Report: “Free PACER Advocates Say $2 Billion Estimate is Out of Touch”
Building a new online system that will make federal court records free to the public will cost far less than a rumored $2 billion, according to former government technologists and IT experts.
In a letter sent Tuesday to the Judicial Conference of the United States, representatives from the Free Law Project — a nonprofit that provides free access to legal materials — laid out what they see as the true cost of a new case management and electronic case filing system: $10 million to $20 million over 36 months for the build, and then less than $5 million annually to maintain.
The $2 billion estimate may come from California’s failed attempt to create an electronic court system, which the state abandoned in 2012 after it became too expensive. The Free Law Project said it based its estimate on the cost of a recently completed e-filing system that 18F helped create for the United States Tax Court.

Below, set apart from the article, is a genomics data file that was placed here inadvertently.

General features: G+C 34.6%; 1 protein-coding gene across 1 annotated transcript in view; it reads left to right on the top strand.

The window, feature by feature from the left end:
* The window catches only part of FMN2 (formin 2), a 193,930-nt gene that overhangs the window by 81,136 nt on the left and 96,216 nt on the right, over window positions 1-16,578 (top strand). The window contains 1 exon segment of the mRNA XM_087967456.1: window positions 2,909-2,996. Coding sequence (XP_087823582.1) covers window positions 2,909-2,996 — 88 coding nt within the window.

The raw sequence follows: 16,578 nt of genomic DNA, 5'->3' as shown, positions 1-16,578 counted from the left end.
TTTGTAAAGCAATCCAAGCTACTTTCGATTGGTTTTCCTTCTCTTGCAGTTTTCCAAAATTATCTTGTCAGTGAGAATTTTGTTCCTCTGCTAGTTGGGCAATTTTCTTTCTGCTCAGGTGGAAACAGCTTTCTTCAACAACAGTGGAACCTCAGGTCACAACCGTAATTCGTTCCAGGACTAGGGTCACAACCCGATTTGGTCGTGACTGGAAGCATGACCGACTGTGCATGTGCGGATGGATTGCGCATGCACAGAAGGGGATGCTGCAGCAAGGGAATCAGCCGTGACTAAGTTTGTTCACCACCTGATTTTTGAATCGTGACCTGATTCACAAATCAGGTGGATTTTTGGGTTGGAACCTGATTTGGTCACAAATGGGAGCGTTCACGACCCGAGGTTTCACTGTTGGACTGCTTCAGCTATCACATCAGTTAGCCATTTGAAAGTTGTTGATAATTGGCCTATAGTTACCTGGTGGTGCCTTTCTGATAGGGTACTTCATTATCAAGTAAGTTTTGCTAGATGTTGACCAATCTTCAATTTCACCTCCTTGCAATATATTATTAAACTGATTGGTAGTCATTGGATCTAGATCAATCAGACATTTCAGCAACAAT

About Gary Price
Gary Price (firstname.lastname@example.org) is a librarian, writer, consultant, and frequent conference speaker based in the Washington D.C. metro area. Before launching INFOdocket, Price and Shirl Kennedy were the founders and senior editors at ResourceShelf and DocuTicker for 10 years. From 2006-2009 he was Director of Online Information Services at Ask.com, and is currently a contributing editor at Search Engine Land.